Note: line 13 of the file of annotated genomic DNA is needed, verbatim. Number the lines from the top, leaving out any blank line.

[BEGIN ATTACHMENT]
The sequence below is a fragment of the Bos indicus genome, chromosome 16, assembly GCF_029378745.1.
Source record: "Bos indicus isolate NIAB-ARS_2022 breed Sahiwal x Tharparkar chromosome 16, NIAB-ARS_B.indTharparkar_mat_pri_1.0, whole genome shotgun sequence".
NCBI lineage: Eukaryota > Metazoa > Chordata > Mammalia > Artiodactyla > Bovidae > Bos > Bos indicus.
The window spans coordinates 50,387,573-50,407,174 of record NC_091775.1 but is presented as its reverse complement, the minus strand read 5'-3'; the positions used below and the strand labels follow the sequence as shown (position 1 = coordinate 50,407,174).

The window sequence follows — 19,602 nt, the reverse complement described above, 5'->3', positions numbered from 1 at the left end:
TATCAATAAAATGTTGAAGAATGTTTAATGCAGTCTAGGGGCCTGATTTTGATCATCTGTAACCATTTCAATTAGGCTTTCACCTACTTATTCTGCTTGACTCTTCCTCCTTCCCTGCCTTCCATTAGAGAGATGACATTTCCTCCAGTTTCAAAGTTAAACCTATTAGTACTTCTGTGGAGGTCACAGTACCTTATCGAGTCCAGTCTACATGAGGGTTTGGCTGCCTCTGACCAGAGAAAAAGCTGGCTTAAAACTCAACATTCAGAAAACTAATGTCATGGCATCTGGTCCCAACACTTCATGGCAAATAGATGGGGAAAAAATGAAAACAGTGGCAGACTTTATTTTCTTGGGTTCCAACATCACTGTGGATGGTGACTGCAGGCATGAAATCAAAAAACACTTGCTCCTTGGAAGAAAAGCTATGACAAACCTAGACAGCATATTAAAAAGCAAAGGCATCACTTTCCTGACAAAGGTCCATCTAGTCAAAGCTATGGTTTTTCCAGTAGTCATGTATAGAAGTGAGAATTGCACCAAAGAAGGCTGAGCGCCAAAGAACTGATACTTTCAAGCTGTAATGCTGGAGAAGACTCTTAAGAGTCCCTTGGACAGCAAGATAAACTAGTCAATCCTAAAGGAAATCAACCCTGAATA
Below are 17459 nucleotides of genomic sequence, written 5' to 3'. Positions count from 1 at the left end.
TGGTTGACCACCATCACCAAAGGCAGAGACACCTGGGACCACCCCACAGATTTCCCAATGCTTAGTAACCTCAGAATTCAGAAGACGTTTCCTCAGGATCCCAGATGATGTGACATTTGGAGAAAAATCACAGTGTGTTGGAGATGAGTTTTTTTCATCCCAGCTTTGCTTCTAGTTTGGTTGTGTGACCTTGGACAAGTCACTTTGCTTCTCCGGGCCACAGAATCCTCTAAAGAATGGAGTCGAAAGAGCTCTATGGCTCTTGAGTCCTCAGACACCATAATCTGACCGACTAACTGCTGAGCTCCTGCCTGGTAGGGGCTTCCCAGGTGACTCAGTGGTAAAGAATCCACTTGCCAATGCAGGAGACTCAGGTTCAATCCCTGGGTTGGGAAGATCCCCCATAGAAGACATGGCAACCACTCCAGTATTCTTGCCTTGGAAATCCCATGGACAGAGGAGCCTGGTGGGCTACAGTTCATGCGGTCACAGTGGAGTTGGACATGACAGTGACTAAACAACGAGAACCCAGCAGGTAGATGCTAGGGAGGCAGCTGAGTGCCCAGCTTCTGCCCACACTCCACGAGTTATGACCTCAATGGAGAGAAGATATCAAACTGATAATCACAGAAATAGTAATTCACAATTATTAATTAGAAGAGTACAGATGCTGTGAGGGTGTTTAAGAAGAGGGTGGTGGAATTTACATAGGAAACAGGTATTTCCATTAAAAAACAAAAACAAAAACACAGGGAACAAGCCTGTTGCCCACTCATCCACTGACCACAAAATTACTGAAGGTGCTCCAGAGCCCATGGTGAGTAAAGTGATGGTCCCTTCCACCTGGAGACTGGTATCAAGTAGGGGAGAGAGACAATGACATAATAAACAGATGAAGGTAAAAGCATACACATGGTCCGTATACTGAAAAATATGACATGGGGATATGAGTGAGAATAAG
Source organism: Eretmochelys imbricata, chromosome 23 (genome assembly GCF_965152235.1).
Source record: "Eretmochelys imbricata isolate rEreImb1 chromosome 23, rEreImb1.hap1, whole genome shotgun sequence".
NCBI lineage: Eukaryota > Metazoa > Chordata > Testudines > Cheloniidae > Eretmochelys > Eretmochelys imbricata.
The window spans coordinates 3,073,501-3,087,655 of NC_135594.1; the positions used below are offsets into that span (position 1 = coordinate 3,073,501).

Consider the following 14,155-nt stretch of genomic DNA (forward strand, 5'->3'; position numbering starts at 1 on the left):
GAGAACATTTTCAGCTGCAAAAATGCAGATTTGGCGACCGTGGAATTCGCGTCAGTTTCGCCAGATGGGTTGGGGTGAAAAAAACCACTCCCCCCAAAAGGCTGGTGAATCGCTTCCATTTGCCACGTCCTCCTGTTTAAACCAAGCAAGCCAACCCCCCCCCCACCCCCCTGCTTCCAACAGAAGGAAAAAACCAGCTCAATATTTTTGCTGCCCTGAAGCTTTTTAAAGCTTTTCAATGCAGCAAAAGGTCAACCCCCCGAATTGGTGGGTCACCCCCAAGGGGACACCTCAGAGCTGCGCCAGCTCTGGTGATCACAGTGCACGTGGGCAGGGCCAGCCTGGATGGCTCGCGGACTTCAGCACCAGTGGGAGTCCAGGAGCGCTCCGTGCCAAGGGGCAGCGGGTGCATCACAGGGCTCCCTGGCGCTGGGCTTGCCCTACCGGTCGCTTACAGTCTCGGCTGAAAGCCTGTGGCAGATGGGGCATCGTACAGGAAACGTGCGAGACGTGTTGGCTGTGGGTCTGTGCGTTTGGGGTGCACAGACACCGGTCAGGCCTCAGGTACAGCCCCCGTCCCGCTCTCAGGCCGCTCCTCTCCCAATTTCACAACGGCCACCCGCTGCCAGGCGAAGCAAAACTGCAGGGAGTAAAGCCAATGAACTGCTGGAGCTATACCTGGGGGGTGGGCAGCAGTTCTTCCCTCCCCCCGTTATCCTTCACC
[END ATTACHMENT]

Consider the following 14,155-nt stretch of genomic DNA (forward strand, 5'->3'; position numbering starts at 1 on the left):